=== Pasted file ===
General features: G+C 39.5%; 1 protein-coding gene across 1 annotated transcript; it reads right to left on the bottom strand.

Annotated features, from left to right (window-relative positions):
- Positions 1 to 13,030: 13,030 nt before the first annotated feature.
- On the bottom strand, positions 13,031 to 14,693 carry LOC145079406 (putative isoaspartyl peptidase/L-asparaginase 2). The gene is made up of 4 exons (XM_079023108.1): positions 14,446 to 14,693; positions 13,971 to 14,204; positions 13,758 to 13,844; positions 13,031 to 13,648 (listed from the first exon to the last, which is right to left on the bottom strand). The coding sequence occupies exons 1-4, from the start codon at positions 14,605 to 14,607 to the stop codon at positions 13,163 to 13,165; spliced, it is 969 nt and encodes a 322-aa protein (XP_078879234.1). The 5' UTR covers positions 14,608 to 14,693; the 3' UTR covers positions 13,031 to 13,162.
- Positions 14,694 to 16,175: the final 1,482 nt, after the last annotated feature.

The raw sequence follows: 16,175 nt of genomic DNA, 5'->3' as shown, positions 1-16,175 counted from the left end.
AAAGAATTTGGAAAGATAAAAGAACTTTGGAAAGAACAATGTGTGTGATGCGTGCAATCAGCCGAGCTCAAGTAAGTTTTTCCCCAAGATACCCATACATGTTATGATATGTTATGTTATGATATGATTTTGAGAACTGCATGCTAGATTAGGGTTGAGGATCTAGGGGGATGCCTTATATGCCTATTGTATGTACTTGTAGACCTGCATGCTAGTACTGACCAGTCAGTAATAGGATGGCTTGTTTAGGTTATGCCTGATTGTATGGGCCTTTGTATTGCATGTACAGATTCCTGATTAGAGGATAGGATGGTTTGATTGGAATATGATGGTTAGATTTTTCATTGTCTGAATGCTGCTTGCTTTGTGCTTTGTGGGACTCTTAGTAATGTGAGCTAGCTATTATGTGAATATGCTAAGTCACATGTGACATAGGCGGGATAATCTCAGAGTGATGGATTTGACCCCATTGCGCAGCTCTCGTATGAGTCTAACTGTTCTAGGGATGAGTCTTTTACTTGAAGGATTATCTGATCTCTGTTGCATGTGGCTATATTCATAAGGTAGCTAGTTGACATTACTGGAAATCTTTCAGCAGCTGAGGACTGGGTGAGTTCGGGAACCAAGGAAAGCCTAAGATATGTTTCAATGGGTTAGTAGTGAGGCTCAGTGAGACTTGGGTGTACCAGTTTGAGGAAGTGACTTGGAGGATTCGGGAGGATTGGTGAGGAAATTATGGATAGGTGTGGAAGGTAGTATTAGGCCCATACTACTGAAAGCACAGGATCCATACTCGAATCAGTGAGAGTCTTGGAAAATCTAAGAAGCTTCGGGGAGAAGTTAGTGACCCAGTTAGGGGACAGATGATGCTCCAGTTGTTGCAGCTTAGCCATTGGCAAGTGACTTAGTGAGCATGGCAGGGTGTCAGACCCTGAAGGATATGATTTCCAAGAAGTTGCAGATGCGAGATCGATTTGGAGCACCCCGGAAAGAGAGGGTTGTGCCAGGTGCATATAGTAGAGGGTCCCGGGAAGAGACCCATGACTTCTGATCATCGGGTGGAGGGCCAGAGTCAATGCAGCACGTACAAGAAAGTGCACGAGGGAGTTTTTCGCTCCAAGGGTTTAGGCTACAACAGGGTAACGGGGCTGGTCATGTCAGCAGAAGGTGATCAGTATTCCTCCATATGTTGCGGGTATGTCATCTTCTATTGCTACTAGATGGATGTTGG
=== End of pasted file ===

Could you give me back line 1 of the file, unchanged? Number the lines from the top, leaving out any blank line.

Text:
General features: G+C 39.5%; 1 protein-coding gene across 1 annotated transcript; it reads right to left on the bottom strand.